CA - Appellate Court Rules in Favor of Manhattan Beach Desalination Plant Construction
Ruling upholds 2019 Sacramento County Superior Court ruling for an amended State Lands Commission lease
One of the final legal hurdles to construct the controversial Huntington Beach Desalination Project was ended Friday, following a state appellate court ruling in favor of constructing the plant.
The California Third District Court of Appeal specifically ruled in California Coastkeeper Alliance v. California State Lands Commission that they would deny the plaintiff’s petition to overturn a 2019 Sacramento County Superior Court ruling that okayed a 2017 California State Lands Commission amended lease in Huntington Beach for the desalination plant.
The proposed Poseidon Water Huntington Beach plant, which would convert seawater to drinkable water, was first proposed in the early 2000’s and has been the subject of seven lawsuits and dozens of local efforts to stop the plant since 2005. In more recent years, several environmental and shoreline protection groups such as the California Coastkeeper Alliance, California Coastal Protection Network, and Orange County Coastkeepers have increased the number of petitions against the Santa Ana Regional Water Quality Control Board, the California State Lands Commission, and other agencies that have given the green light for the project. More petitions had also been filed despite Poseidon Water adding better technology to further mitigate the impact of the plant on local sea life and working closely with state environmental authorities.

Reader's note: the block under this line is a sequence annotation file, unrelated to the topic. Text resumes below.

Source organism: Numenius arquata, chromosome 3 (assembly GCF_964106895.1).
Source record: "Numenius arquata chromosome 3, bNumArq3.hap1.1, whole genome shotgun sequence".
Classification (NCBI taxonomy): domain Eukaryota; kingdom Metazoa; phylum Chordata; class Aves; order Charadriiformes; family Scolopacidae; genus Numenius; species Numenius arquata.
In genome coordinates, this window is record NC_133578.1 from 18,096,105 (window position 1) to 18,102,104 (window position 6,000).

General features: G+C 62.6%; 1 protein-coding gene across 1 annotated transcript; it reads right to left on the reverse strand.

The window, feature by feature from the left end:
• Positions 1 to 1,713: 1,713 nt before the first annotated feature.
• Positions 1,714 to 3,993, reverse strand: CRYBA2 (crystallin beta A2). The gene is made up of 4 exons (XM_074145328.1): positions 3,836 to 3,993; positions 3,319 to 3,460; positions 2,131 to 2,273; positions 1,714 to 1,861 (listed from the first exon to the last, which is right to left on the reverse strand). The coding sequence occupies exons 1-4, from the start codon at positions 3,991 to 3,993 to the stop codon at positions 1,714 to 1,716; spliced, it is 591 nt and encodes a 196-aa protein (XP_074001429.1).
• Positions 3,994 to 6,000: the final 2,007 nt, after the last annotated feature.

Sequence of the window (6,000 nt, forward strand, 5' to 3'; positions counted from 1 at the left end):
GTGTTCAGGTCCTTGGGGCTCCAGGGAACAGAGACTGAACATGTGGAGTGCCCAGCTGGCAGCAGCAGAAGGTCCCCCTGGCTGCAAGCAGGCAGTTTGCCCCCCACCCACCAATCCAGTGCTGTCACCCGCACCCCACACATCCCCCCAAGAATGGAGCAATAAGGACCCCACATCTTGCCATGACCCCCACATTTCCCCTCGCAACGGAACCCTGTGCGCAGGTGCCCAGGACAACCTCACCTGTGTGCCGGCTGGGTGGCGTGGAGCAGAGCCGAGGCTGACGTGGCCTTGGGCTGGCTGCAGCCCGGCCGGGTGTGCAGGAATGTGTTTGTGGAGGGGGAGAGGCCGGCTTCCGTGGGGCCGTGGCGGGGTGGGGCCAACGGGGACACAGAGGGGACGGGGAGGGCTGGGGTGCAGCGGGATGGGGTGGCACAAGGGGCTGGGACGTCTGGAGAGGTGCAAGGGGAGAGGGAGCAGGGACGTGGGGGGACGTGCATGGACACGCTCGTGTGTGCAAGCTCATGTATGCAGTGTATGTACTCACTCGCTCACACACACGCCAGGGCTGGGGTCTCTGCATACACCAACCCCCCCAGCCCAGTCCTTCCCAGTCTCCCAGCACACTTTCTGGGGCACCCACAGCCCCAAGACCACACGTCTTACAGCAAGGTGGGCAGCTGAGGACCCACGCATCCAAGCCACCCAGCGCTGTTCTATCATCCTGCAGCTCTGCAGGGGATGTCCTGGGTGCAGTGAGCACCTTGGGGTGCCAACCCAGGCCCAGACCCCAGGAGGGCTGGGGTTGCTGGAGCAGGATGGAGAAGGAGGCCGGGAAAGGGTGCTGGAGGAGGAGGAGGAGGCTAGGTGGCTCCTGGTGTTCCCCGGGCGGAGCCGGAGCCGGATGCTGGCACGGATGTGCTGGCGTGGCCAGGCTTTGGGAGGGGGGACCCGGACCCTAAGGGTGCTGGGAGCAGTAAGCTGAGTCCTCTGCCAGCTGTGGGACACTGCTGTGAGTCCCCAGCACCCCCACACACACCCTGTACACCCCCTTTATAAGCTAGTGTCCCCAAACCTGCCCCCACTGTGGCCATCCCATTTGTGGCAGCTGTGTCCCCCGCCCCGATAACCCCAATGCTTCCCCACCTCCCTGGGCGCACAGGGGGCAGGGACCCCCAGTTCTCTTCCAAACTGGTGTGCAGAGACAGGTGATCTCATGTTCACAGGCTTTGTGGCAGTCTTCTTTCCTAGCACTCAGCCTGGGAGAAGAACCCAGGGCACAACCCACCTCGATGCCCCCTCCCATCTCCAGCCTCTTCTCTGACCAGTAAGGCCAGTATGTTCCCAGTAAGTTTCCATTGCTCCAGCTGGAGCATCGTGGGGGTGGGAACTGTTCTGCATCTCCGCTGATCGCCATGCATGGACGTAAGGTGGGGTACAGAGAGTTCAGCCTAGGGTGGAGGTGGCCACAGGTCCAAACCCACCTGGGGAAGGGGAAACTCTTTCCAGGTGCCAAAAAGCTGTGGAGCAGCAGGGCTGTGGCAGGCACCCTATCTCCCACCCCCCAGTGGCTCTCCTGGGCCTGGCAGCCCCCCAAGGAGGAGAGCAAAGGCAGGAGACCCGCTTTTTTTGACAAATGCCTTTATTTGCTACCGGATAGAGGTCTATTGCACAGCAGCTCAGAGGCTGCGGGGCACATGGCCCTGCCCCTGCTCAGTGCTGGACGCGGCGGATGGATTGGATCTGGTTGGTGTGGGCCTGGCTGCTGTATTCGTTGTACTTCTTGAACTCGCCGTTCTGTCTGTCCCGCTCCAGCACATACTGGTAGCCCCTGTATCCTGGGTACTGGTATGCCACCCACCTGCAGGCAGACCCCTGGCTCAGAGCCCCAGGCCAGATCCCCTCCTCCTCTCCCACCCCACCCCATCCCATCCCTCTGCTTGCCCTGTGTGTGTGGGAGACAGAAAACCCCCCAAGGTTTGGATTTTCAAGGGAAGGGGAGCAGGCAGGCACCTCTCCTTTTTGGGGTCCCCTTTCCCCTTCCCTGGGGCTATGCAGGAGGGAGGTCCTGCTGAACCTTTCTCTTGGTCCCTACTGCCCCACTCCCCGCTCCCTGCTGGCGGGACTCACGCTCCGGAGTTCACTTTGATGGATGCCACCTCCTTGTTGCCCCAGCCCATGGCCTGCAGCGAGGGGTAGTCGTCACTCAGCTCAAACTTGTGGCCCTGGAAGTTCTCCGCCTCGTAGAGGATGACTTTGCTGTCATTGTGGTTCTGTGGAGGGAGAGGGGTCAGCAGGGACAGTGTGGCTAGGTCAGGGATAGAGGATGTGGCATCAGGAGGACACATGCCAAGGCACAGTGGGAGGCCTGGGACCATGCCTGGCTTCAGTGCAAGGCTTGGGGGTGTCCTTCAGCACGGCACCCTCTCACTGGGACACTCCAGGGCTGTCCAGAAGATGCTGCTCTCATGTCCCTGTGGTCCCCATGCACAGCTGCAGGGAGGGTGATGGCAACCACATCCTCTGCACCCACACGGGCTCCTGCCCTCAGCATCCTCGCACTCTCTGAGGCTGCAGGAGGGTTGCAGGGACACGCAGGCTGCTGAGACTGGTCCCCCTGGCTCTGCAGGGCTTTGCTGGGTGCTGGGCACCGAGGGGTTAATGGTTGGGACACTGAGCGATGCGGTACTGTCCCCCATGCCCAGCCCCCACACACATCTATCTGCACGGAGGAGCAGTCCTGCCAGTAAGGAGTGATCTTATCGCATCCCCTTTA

Last year, the question over who would help decide the future of the plant was questioned following Governor Gavin Newsom’s controversial Santa Ana Regional Water Quality Control Board move of replacing a director who had questioned and opposed the plant in favor of someone more likely to approve of the plant. As noted by the Globe last month, the proposed plant has also had to battle several rumors and instances of false information, such as the plant falsely being mentioned as being built on a Superfund site and the plant falsely being said that it would create ecological ‘dead zones’ caused by the desalination intake and process.